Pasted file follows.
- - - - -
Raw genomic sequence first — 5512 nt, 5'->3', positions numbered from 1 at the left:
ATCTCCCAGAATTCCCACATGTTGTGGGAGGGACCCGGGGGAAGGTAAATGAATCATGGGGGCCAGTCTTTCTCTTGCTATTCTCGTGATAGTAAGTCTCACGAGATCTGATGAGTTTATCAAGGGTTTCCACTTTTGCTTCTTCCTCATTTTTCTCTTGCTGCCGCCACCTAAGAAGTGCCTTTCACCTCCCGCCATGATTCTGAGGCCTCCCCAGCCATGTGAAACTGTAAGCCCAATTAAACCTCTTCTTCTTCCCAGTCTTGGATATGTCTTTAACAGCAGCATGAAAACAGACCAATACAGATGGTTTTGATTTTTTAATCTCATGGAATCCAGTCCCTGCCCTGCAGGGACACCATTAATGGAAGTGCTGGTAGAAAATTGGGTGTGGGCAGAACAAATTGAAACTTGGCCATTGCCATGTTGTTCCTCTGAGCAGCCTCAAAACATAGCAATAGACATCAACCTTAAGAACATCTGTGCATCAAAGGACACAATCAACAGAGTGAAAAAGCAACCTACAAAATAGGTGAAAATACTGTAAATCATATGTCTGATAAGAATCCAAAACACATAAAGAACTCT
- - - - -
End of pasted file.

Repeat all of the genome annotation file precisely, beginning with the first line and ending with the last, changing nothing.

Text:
Raw genomic sequence first — 5512 nt, 5'->3', positions numbered from 1 at the left:
ATCTCCCAGAATTCCCACATGTTGTGGGAGGGACCCGGGGGAAGGTAAATGAATCATGGGGGCCAGTCTTTCTCTTGCTATTCTCGTGATAGTAAGTCTCACGAGATCTGATGAGTTTATCAAGGGTTTCCACTTTTGCTTCTTCCTCATTTTTCTCTTGCTGCCGCCACCTAAGAAGTGCCTTTCACCTCCCGCCATGATTCTGAGGCCTCCCCAGCCATGTGAAACTGTAAGCCCAATTAAACCTCTTCTTCTTCCCAGTCTTGGATATGTCTTTAACAGCAGCATGAAAACAGACCAATACAGATGGTTTTGATTTTTTAATCTCATGGAATCCAGTCCCTGCCCTGCAGGGACACCATTAATGGAAGTGCTGGTAGAAAATTGGGTGTGGGCAGAACAAATTGAAACTTGGCCATTGCCATGTTGTTCCTCTGAGCAGCCTCAAAACATAGCAATAGACATCAACCTTAAGAACATCTGTGCATCAAAGGACACAATCAACAGAGTGAAAAAGCAACCTACAAAATAGGTGAAAATACTGTAAATCATATGTCTGATAAGAATCCAAAACACATAAAGAACTCT